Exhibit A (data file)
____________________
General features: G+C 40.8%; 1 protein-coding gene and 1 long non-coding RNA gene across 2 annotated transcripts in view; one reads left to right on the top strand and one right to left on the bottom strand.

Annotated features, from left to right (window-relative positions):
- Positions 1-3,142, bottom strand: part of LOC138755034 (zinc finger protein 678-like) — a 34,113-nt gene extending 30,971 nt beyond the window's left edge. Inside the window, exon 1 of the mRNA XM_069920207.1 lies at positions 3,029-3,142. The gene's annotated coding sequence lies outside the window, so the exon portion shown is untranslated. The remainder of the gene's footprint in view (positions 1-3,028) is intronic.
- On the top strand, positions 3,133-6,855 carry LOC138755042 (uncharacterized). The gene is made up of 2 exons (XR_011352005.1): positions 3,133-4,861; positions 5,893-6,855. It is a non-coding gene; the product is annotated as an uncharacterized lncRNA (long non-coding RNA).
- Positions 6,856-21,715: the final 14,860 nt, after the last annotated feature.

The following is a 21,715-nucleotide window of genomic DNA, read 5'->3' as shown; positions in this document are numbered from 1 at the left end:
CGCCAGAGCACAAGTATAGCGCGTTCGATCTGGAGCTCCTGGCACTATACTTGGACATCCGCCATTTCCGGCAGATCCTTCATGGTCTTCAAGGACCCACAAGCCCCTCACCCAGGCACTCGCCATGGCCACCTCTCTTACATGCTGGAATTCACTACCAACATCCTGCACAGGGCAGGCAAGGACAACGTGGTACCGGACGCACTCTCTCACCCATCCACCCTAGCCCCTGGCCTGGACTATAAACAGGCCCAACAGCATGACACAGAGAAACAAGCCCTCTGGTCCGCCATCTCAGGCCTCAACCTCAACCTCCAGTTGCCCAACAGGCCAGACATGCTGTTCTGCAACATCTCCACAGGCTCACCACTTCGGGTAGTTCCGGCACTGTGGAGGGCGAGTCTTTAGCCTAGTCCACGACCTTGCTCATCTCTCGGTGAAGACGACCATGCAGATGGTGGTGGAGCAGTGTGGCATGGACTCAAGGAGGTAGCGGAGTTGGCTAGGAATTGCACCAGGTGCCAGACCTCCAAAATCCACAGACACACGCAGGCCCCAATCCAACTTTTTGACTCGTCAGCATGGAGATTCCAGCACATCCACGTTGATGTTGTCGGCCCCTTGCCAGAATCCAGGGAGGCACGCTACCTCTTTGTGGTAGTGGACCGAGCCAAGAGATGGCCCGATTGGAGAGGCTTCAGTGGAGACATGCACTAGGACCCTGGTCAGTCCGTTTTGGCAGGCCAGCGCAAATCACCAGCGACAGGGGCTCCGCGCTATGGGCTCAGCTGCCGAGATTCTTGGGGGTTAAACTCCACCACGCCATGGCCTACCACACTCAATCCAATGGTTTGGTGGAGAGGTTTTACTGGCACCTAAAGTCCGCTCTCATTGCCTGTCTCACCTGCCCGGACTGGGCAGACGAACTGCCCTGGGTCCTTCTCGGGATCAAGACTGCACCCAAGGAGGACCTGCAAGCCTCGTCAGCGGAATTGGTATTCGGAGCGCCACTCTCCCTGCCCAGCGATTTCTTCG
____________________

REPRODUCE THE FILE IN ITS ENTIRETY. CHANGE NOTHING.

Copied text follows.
General features: G+C 40.8%; 1 protein-coding gene and 1 long non-coding RNA gene across 2 annotated transcripts in view; one reads left to right on the top strand and one right to left on the bottom strand.

Annotated features, from left to right (window-relative positions):
- Positions 1-3,142, bottom strand: part of LOC138755034 (zinc finger protein 678-like) — a 34,113-nt gene extending 30,971 nt beyond the window's left edge. Inside the window, exon 1 of the mRNA XM_069920207.1 lies at positions 3,029-3,142. The gene's annotated coding sequence lies outside the window, so the exon portion shown is untranslated. The remainder of the gene's footprint in view (positions 1-3,028) is intronic.
- On the top strand, positions 3,133-6,855 carry LOC138755042 (uncharacterized). The gene is made up of 2 exons (XR_011352005.1): positions 3,133-4,861; positions 5,893-6,855. It is a non-coding gene; the product is annotated as an uncharacterized lncRNA (long non-coding RNA).
- Positions 6,856-21,715: the final 14,860 nt, after the last annotated feature.

The following is a 21,715-nucleotide window of genomic DNA, read 5'->3' as shown; positions in this document are numbered from 1 at the left end:
CGCCAGAGCACAAGTATAGCGCGTTCGATCTGGAGCTCCTGGCACTATACTTGGACATCCGCCATTTCCGGCAGATCCTTCATGGTCTTCAAGGACCCACAAGCCCCTCACCCAGGCACTCGCCATGGCCACCTCTCTTACATGCTGGAATTCACTACCAACATCCTGCACAGGGCAGGCAAGGACAACGTGGTACCGGACGCACTCTCTCACCCATCCACCCTAGCCCCTGGCCTGGACTATAAACAGGCCCAACAGCATGACACAGAGAAACAAGCCCTCTGGTCCGCCATCTCAGGCCTCAACCTCAACCTCCAGTTGCCCAACAGGCCAGACATGCTGTTCTGCAACATCTCCACAGGCTCACCACTTCGGGTAGTTCCGGCACTGTGGAGGGCGAGTCTTTAGCCTAGTCCACGACCTTGCTCATCTCTCGGTGAAGACGACCATGCAGATGGTGGTGGAGCAGTGTGGCATGGACTCAAGGAGGTAGCGGAGTTGGCTAGGAATTGCACCAGGTGCCAGACCTCCAAAATCCACAGACACACGCAGGCCCCAATCCAACTTTTTGACTCGTCAGCATGGAGATTCCAGCACATCCACGTTGATGTTGTCGGCCCCTTGCCAGAATCCAGGGAGGCACGCTACCTCTTTGTGGTAGTGGACCGAGCCAAGAGATGGCCCGATTGGAGAGGCTTCAGTGGAGACATGCACTAGGACCCTGGTCAGTCCGTTTTGGCAGGCCAGCGCAAATCACCAGCGACAGGGGCTCCGCGCTATGGGCTCAGCTGCCGAGATTCTTGGGGGTTAAACTCCACCACGCCATGGCCTACCACACTCAATCCAATGGTTTGGTGGAGAGGTTTTACTGGCACCTAAAGTCCGCTCTCATTGCCTGTCTCACCTGCCCGGACTGGGCAGACGAACTGCCCTGGGTCCTTCTCGGGATCAAGACTGCACCCAAGGAGGACCTGCAAGCCTCGTCAGCGGAATTGGTATTCGGAGCGCCACTCTCCCTGCCCAGCGATTTCTTCG